Buying, Selling and/or Building

Get a Rebate Real Estate gives you an instant rebate/discount when selling, and a cash rebate credit when buying (including building new construction). The savings are true "in your pocket" savings and above and beyond any other negotiations.

To understand how the rebates and/or discounts work, it's first important to understand how the commission works. Real Estate is a commission business. Most agents do not get paid until they successfully close a transaction. Here are some things to keep in mind about real estate commission.

• It's 100% negotiable.
•The Seller or Builder typically pays both sides of the commission, to the Listing agent/broker and to the agent/broker that brings in the Buyer (the Selling Agent).This pie chart shows how a 6% listing commission might be split, and once again, the seller or builder typically pays the full 6%.

Real Estate Commission Split Pie Chart

So knowing how the commission works, here's how Get a Rebate Real Estate can save you money.

The chart above shows you how we can save you a considerable amount of money when Selling, Buying and/or Building.

The rebate for selling is an instant discount to the listing fee, which includes full service real estate services.

The rebate when buying or building (new construction), the rebate comes from the commission being paid to the Selling Agent in the pie chart above.

For example, buy or build a $450,000 home and your rebate could be $3,037.50! ($450,000 x "B", in this example 2.7%, x 25%)!

Your lender must approve of the rebates and there are certain things we need to avoid when writing an offer, but you don't do anything different than you would with any other real estate company, but with Get a Rebate Real Estate, you save money, and lots of it!

The rebate is typically put on the settlement statement as a credit to you at closing.

We realize that since not many places offer rebates that this can be confusing, but the nice thing is, you don't have to "get it" to get it! And, you don't do anything different than you would anywhere else, we take care of all the details and work with your lender directly.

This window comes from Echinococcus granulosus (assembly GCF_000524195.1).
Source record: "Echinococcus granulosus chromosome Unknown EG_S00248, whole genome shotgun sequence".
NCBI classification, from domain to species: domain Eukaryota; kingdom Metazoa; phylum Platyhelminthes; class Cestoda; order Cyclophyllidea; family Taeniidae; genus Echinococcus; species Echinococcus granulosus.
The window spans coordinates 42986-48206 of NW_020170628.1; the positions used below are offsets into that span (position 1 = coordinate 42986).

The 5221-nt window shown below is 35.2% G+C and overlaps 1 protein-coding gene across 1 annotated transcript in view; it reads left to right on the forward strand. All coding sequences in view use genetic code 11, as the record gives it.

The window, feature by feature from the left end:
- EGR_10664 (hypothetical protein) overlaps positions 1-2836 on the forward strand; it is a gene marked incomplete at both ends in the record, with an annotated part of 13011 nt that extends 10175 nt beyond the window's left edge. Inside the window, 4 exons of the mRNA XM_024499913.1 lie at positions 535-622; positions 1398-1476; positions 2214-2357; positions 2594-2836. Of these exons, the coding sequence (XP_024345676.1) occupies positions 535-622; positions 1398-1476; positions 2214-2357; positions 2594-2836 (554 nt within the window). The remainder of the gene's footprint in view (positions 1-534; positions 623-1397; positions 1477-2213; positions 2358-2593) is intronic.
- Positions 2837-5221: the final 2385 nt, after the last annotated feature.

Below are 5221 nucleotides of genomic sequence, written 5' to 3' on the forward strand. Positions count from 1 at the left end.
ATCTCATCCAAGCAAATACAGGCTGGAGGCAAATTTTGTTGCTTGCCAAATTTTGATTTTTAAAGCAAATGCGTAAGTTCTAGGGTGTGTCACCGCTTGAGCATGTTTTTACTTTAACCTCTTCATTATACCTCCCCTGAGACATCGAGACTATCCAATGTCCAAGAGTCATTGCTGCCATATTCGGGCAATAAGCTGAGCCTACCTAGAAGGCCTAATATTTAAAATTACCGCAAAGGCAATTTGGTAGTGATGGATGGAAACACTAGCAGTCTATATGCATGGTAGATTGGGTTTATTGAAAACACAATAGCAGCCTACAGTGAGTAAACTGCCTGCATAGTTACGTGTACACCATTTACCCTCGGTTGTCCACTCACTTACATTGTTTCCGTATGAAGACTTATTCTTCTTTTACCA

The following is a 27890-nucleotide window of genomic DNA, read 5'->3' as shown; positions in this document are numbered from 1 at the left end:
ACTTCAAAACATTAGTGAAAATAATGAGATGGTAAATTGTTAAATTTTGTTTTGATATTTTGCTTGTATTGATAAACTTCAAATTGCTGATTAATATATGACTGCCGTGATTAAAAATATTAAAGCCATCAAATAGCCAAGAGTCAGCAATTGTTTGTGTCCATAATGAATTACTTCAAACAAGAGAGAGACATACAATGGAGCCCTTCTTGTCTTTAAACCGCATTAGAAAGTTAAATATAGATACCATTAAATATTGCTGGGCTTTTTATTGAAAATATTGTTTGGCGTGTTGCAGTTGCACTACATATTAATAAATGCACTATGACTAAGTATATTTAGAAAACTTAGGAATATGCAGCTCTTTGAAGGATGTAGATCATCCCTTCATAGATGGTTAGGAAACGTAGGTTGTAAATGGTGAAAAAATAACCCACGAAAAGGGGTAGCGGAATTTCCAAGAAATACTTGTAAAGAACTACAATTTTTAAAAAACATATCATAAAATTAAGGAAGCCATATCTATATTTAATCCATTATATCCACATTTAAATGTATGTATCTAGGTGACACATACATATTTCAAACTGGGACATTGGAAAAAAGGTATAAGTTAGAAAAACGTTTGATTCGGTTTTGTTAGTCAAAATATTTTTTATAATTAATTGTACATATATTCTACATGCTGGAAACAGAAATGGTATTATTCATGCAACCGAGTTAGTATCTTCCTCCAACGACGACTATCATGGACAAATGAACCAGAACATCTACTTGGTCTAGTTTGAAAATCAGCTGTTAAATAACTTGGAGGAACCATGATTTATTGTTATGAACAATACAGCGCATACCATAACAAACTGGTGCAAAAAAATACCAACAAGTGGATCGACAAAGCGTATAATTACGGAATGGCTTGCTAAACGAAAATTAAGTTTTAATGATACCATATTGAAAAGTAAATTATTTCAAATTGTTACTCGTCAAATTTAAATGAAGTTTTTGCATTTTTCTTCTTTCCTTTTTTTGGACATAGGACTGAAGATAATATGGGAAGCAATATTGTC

Have questions? Great! Contact me anytime! I welcome the opportunity to work with you!

Contact David Prouty, CRS, GRI, ePro, Broker, Realtor®... ... 612.860.1537

Here are some graphs/diagrams to consider when selling...

The Chart above shows the importance of the first 2 1/2 weeks on the market. You will have the most showing during this time. As time on market increases, what the market is willing to pay for your property decreases. having your property in showing condition from day one is essential for a maximum sales price. We can help you reach that goal!

This chart shows the importance of proper pricing. The market determines price so the competition is extremely important to consider when pricing your home. It is also important to keep a pulse on the market since activity can increase or decrease and that behavior can help us determine possible price reductions.

The above chart shows where real estate commission goes. In the Twin Cities area, the seller (or builder) pays all commission for all MLS listed properties. This is important to keep in mind, especially when buying. Since the seller (or builder) pays the commission when buying or building, it is important to have a real estate professional on your side when buying...see our Buying/building page.We syndicate to the following web sites when we list your home for sale...BackPage, Clickable City Directory, CLR Search, craigslist, cyberhomes, facebook, frontdoor, Google, HomeFinder, Home Hippo, HomesZ,,, The Housing Pages,,, oodle, Real, Trulia and more... Exposure is key as the majority of home buyers and sellers are utilizing the Internet when looking to sell and/or buy!